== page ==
Lagos Theatre Festival 2019: Shine your eyes before you “Swallow” bullshit

Obii Ifeka’s one woman show, “Swallow”, was a delight to see at the Lagos Theatre Festival 2019

The play presents a series of vignettes that speak to the heart of what it is to be a woman in modern day Nigeria. Obii is doppelganger and narrator as she channels different women, telling the stories that define women from love to sexual abuse, post-natal depression to a cheating husband, forbidden love and widowhood. Her story contains multitudes; taboo subjects that we often ignore or tell in whispers. Employing the agency of drama as well as a stage and captive audience, Obii gives vent to those emotions.

The stories, mimic in many ways a part of Chicago the musical, where the imprisoned women recount the stories of how they ended up in prison to the refrain – “He had it coming!”

Her performance was poetry on steroids with Obii in control, adopting persona after persona with ease. It was visceral and heart rending in places and more so because there were no frills, no special sound or visual effects, just a woman sitting or standing, emoting and having her words tug at our heart strings evoking laughter and tears.

The first character presents a young woman who falls pregnant and is chased away by her parents. She looks to her mother for understanding but what she gets is a face that seems as if carved out of stone. She says were her mother to be put up as an exhibit in a museum, people would look and “see courage. I will see failure.”

Failure to understand and empathize.

Her second piece was about a foodie who has a phobia for pepper. This was one of the funniest pieces in the ensemble but despite the levity, Obii still manages to keep the man/woman binary in focus.

“I am a foodie. I am seductive with food but pepper makes a meal out of me. When I go to the toilet I die,” she says.

But then she meets a man with whom she says she wants to “dig roots with him and grow our own family tree” despite being acutely aware that “All men cheat. I will tell you that story later.”

The man she has fallen in love with, however, happens to love pepper and on their wedding night sets fire to her privates with his piquant tongue.

The third piece opens with a direct confession “I almost came.” This is about coitus interruptus but one not caused by anything happening on the bed. The cause of the interruption is in the woman’s head, a recollection of sexual abuse and insistent demons from the past when she was “a grown man’s puppet.”

“They call babies a bundle of joy because they steal all their mothers’ joy” so says Obii’s fourth character as she presents a case study in post-natal depression, another taboo topic that gets swept under the carpet. For this woman, pregnancy has left her looking ugly. “My body feels like an ill-fitting suit,” she laments.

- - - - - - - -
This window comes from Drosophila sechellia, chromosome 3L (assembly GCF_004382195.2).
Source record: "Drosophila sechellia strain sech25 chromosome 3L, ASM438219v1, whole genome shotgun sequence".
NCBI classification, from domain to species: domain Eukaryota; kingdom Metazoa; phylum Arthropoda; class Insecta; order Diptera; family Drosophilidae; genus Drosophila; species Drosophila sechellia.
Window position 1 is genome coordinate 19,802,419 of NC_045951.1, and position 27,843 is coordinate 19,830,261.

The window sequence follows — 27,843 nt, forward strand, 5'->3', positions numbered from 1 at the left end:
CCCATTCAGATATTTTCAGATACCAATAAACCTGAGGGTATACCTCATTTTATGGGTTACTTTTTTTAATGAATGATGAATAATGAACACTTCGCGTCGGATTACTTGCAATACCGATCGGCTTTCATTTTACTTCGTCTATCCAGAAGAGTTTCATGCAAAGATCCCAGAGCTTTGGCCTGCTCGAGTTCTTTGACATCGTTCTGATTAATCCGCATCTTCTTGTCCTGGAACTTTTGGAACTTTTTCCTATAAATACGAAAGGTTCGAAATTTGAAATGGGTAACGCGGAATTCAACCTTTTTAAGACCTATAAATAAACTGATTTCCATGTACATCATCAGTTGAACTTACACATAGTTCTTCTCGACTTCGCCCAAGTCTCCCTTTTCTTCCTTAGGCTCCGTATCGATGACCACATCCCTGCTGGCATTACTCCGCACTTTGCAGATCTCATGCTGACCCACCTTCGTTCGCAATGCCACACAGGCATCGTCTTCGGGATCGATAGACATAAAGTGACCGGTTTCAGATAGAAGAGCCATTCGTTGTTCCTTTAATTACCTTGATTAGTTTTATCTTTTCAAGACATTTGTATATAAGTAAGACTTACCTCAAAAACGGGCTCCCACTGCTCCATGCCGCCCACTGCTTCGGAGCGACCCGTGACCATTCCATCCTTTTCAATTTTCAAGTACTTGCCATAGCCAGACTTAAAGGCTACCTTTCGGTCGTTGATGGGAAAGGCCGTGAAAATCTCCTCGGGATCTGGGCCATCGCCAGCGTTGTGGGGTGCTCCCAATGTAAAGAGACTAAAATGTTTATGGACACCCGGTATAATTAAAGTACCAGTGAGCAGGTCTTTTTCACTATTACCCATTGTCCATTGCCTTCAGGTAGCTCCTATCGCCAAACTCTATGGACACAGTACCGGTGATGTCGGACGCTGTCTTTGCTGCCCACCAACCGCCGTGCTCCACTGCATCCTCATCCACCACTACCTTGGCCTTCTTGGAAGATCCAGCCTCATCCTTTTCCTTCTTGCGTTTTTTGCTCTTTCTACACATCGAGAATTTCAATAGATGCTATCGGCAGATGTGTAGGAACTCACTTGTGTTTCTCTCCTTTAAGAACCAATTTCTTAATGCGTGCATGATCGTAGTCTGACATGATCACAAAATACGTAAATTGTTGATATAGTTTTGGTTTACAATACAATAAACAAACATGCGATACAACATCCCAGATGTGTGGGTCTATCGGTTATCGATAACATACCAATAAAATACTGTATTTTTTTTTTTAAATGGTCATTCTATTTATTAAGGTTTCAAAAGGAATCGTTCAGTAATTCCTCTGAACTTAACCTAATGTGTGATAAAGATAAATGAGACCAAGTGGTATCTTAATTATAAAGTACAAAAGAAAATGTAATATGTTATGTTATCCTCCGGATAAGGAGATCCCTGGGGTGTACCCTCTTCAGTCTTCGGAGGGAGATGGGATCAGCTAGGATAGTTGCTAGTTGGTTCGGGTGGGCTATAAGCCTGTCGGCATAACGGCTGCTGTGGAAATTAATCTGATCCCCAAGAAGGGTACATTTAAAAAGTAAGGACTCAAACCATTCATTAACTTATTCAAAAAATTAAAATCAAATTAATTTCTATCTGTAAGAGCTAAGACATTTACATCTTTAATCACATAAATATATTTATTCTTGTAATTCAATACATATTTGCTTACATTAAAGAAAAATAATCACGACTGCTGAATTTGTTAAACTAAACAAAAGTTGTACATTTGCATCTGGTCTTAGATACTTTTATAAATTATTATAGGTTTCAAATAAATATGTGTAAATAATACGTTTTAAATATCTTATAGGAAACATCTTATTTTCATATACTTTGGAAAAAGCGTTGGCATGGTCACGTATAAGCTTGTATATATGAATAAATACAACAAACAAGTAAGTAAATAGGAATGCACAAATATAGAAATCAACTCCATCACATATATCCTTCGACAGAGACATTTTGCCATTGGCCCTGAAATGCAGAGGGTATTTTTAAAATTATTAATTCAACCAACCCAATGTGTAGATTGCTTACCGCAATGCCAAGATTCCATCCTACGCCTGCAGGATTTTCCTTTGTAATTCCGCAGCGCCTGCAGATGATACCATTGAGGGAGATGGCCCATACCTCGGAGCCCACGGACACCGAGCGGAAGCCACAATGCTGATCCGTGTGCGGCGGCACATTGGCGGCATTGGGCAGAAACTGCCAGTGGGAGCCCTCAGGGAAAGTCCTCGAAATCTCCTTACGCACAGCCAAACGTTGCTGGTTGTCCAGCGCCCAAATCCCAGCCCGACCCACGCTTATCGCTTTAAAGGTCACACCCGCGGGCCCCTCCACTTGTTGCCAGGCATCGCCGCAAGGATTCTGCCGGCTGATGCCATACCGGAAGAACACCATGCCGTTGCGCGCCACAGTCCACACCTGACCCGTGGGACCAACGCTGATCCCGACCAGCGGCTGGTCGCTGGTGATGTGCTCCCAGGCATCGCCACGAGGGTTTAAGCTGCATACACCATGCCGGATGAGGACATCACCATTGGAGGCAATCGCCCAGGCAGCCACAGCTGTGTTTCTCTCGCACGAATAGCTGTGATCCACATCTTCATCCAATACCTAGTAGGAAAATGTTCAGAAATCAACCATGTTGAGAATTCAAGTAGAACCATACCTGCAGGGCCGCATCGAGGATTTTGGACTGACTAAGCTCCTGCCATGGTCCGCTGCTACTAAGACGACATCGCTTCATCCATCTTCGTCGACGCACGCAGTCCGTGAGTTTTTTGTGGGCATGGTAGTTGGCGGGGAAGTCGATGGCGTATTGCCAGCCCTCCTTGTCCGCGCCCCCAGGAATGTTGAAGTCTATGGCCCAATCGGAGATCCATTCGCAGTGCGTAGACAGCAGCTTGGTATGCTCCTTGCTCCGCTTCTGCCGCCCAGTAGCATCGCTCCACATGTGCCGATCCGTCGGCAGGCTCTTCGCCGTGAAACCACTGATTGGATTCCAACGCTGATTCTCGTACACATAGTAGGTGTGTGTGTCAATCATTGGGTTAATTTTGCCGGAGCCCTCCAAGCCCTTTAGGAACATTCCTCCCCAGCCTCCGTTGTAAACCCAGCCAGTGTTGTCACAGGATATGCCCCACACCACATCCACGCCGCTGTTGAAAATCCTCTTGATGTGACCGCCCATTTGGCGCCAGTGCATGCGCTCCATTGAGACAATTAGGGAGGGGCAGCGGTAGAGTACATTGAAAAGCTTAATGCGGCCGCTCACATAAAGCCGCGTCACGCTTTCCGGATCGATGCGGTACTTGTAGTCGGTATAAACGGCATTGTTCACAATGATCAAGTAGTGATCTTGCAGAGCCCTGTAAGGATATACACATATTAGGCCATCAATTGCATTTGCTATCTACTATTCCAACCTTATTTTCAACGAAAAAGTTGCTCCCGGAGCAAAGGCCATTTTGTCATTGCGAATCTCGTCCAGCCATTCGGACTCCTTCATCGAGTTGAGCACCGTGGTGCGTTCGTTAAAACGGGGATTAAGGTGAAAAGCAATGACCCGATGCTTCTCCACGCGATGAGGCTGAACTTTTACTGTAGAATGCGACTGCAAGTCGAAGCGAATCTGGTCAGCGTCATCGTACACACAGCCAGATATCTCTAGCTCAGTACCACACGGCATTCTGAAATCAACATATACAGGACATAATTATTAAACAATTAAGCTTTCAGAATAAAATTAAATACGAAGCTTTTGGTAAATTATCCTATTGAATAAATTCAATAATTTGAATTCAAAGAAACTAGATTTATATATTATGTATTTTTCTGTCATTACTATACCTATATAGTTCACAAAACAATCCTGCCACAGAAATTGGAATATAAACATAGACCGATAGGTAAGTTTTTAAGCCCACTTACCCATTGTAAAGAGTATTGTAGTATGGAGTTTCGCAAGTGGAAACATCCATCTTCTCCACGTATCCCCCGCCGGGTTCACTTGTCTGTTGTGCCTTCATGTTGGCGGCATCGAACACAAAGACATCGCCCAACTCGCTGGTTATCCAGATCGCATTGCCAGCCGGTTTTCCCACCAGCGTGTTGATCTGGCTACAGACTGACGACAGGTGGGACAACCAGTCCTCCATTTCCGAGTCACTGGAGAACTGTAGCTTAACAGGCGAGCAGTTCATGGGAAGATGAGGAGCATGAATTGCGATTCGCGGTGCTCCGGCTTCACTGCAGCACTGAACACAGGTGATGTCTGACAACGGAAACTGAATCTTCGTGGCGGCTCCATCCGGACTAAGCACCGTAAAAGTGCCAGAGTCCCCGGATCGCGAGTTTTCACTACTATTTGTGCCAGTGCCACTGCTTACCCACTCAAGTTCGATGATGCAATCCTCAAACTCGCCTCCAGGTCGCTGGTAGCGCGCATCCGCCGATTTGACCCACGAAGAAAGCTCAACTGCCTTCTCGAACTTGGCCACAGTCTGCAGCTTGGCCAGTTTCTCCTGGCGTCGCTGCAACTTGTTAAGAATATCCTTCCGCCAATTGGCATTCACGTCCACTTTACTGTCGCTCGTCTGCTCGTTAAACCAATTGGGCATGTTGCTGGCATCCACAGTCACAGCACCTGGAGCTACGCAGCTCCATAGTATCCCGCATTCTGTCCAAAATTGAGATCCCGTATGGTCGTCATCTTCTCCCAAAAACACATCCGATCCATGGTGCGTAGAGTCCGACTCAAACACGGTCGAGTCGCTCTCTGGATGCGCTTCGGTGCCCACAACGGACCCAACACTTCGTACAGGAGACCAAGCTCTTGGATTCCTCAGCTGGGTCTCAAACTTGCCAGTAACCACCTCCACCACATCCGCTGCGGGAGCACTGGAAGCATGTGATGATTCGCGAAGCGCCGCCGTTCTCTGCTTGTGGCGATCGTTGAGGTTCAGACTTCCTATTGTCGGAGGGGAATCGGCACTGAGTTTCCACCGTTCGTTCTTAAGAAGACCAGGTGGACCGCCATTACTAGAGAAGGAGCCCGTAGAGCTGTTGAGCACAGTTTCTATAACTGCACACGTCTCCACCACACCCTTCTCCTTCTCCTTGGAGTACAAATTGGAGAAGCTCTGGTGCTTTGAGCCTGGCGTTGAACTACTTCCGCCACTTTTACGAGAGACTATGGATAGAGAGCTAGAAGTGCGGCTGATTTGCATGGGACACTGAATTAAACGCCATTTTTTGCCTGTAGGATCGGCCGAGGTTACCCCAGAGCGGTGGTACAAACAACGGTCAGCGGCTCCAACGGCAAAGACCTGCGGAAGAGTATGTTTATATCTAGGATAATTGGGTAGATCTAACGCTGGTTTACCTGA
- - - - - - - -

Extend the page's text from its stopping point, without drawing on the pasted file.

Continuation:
Infidelity is a big subject in Obii’s Swallow and she pays it full attention in her fifth set which features a sad wife speaking to her absent cheating husband whom she refers to as “Mr. Man” when she finds “thongs in {his} laundry.”

She knows about the affair but what does she do, she tries to become all that the mistress is in order to entice her husband back to her bed. “I know everything…that belt you are wearing I bought it. I am the one that’s dressing you up for her to undress.”

But her efforts do not have the intended effect in a performance that is amazingly sad. “You say I am changing… you are telling me that everything I did to become your mistress is in vain.”

How valid would a story about modern Nigerian women be if it does not riff on LGBT issues? Obii goes there by venturing into the dark.

“I hate the dark. I hate sitting in it. I hate being kept in it. I fear that my daughter will one day find herself in a dark room too,” her character says recalling how she is mistreated for being gay.

A widow’s lot is a sad one in some parts of Nigeria and in the seventh set, Obii presents a widow locked up in a room with her husband’s corpse.

“I am denied of everything including kindness.” Though presented as a sad commentary on archaic traditional practices, Obii doesn’t pass up the opportunity to show that she is not just a male bashing thespian by showing that when it comes to mistreating widows, women are the foot soldiers of patriarchy.

The last set is a letter addressed to a girl in which she is told point blank that to survive in a world where women are served dollops of bullshit at every turn, she has to become a magician: “of all the professions you consider being a magician. Flip the script and show then you are Houdini.”

Obii also asks that the girl consider silence as a weapon but above all, what Obii is saying in her appropriately titled “Swallow” is shine your eyes before you swallow their bullshit.


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